Teenage life moves fast. The rollerblade helps him slow down
The 317 Project tells stories of life in all of Indianapolis’ bustling neighborhoods – 317 words at a time.
Terrence Hackett II demonstrates a pirouette style move and falls to the hardwood floor at Skateland Roller Skating.
“We’re all falling,” he said nonchalantly as he got up.
He used to be nervous about looking silly when trying new moves. But today, he is not afraid of anything.
“You just have to chase the fear away,” Terrence said. “You just have to say, ‘You’re just going to do it.'”
When he’s not at Ben Davis High School, the 17-year-old works or skates at the west side rink, where neon colors blare as loud as the music. It is his place of peace.
“When you get on the floor, it’s just easy to clear your head,” Terrence said. “To get out everything that went wrong in your day, push everything.”
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With skating, he escapes the stress of school. Anxiety about the future. The grief of losing two friends, one shot, the other killed in a car accident.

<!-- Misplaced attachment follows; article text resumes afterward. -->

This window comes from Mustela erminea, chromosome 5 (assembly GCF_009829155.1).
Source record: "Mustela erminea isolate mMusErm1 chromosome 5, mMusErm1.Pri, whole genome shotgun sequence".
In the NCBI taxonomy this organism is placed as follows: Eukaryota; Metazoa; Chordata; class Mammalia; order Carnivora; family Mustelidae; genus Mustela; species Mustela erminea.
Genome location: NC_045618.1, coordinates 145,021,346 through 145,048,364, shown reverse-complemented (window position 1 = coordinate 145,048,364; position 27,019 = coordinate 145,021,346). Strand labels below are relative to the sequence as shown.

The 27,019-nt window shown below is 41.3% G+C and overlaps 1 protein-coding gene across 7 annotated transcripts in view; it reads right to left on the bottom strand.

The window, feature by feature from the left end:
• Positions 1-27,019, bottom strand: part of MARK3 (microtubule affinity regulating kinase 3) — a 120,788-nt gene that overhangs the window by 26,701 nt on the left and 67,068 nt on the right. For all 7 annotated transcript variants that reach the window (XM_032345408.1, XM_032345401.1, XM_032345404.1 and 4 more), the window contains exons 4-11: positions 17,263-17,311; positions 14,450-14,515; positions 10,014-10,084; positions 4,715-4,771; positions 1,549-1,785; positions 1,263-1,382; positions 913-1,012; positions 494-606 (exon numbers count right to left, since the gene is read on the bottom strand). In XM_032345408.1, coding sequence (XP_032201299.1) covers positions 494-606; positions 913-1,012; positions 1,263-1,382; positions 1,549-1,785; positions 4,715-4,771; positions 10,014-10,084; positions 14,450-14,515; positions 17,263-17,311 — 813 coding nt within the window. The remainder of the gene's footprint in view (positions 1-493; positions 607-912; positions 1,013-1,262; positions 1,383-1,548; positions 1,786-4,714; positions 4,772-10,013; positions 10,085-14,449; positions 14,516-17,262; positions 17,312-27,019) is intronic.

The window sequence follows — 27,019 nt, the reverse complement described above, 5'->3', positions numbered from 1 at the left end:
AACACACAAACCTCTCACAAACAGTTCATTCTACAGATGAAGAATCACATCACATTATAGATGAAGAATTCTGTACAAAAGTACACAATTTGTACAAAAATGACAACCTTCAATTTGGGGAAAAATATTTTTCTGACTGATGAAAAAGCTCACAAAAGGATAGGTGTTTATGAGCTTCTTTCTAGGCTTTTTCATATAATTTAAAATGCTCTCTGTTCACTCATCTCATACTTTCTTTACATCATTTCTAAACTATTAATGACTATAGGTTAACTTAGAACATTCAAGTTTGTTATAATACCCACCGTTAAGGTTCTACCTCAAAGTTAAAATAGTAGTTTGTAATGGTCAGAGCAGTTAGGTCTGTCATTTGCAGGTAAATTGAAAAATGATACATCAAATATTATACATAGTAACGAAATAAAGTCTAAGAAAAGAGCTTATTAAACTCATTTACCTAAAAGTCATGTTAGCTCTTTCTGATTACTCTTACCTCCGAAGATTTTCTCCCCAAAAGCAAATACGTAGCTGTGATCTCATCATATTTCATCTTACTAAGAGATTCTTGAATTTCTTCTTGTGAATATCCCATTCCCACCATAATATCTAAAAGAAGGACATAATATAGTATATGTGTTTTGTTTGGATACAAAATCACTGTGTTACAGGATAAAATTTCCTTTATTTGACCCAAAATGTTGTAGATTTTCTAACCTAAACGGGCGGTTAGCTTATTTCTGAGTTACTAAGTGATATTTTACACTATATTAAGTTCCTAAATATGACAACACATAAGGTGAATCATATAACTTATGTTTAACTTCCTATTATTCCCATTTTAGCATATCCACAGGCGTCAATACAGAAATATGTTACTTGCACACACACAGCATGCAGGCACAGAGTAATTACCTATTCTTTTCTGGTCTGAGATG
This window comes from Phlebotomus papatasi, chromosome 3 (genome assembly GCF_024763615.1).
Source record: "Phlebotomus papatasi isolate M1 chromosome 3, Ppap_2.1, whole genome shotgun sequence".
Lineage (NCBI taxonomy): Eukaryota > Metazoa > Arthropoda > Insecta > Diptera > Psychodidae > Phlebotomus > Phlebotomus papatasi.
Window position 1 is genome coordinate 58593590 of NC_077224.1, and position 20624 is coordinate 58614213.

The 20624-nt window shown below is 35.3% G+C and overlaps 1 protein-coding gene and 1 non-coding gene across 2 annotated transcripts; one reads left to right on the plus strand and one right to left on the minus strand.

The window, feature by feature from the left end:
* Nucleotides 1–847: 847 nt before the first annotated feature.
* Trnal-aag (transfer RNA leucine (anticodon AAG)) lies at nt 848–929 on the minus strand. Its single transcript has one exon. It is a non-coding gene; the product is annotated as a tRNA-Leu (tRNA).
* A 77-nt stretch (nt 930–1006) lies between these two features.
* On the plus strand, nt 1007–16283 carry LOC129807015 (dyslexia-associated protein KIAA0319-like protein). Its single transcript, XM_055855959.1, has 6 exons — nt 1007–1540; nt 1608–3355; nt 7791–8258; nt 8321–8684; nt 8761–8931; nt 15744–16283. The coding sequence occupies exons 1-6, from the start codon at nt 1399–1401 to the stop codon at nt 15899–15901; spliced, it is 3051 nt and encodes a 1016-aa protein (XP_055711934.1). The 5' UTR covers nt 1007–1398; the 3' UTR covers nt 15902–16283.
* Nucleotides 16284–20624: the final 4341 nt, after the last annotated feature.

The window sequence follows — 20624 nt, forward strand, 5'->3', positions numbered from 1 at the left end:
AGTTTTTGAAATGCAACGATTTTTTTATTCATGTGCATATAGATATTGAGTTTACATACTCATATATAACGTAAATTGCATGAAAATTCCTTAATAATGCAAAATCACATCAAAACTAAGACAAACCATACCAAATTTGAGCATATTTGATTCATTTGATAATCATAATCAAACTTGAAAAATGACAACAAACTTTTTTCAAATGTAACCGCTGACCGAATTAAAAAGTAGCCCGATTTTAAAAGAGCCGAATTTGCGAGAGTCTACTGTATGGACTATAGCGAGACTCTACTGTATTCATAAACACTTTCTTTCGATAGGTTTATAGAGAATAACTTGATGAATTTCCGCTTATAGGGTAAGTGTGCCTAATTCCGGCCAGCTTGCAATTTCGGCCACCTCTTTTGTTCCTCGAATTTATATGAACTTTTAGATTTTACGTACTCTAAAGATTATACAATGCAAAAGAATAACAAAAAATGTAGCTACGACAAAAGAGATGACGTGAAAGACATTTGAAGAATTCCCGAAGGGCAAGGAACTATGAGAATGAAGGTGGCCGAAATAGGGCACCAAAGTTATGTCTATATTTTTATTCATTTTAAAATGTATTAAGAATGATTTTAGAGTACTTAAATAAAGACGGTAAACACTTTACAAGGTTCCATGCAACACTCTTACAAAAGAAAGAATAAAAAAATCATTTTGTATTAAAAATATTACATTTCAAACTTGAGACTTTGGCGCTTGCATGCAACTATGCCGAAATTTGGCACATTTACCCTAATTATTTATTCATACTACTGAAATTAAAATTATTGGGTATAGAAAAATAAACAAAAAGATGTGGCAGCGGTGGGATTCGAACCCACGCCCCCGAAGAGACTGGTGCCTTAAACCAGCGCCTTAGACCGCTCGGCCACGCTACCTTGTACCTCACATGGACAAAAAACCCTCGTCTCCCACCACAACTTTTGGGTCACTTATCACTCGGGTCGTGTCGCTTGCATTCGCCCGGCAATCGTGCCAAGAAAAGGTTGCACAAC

Being a teenager today is “different and difficult,” says Terrence, “because everyone has (their) doubts and hopes” against their generation. He wants to graduate early, study business in college, and one day open a shoe store.
At the rink, sliding long distances, spinning in circles, skating backwards (he loves skating backwards, a friend says), the movement helps him take a break.
He remembers enjoying being a teenager who laughs with friends and wears his favorite color, red, and owns a dozen Nike Air Jordan shoes.
Although he sprained his wrist several times, he says he learned from his mistakes.
“(You) just have to be patient and not try to rush everything,” Terrence said. “Keep your foot one step ahead of you… Just take one step at a time.”